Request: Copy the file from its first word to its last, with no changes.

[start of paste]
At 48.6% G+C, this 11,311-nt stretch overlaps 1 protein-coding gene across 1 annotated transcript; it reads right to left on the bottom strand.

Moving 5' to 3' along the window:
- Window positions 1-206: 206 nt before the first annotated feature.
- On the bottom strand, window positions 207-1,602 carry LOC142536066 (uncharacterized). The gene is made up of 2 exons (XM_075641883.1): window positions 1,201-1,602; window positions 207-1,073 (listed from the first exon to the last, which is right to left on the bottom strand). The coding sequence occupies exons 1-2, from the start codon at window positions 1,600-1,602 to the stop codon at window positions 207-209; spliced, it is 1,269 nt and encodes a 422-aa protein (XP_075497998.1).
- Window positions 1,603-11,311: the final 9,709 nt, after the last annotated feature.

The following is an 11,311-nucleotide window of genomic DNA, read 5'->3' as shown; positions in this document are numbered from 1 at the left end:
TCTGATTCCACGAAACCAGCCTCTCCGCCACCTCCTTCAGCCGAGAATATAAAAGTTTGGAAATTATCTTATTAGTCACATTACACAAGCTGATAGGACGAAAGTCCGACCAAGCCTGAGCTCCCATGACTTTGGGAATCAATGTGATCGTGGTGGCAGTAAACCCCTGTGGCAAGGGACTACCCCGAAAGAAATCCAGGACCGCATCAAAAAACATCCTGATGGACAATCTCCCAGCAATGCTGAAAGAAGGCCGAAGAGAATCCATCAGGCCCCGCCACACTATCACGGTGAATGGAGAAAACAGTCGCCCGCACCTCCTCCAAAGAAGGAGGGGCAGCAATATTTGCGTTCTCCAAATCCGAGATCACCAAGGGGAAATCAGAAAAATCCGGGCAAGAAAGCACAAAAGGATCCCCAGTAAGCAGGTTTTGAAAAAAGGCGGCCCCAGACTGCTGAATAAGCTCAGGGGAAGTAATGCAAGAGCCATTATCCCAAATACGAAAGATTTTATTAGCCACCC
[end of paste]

At 48.6% G+C, this 11,311-nt stretch overlaps 1 protein-coding gene across 1 annotated transcript; it reads right to left on the bottom strand.

Moving 5' to 3' along the window:
- Window positions 1-206: 206 nt before the first annotated feature.
- On the bottom strand, window positions 207-1,602 carry LOC142536066 (uncharacterized). The gene is made up of 2 exons (XM_075641883.1): window positions 1,201-1,602; window positions 207-1,073 (listed from the first exon to the last, which is right to left on the bottom strand). The coding sequence occupies exons 1-2, from the start codon at window positions 1,600-1,602 to the stop codon at window positions 207-209; spliced, it is 1,269 nt and encodes a 422-aa protein (XP_075497998.1).
- Window positions 1,603-11,311: the final 9,709 nt, after the last annotated feature.

The following is an 11,311-nucleotide window of genomic DNA, read 5'->3' as shown; positions in this document are numbered from 1 at the left end:
TCTGATTCCACGAAACCAGCCTCTCCGCCACCTCCTTCAGCCGAGAATATAAAAGTTTGGAAATTATCTTATTAGTCACATTACACAAGCTGATAGGACGAAAGTCCGACCAAGCCTGAGCTCCCATGACTTTGGGAATCAATGTGATCGTGGTGGCAGTAAACCCCTGTGGCAAGGGACTACCCCGAAAGAAATCCAGGACCGCATCAAAAAACATCCTGATGGACAATCTCCCAGCAATGCTGAAAGAAGGCCGAAGAGAATCCATCAGGCCCCGCCACACTATCACGGTGAATGGAGAAAACAGTCGCCCGCACCTCCTCCAAAGAAGGAGGGGCAGCAATATTTGCGTTCTCCAAATCCGAGATCACCAAGGGGAAATCAGAAAAATCCGGGCAAGAAAGCACAAAAGGATCCCCAGTAAGCAGGTTTTGAAAAAAGGCGGCCCCAGACTGCTGAATAAGCTCAGGGGAAGTAATGCAAGAGCCATTATCCCAAATACGAAAGATTTTATTAGCCACCC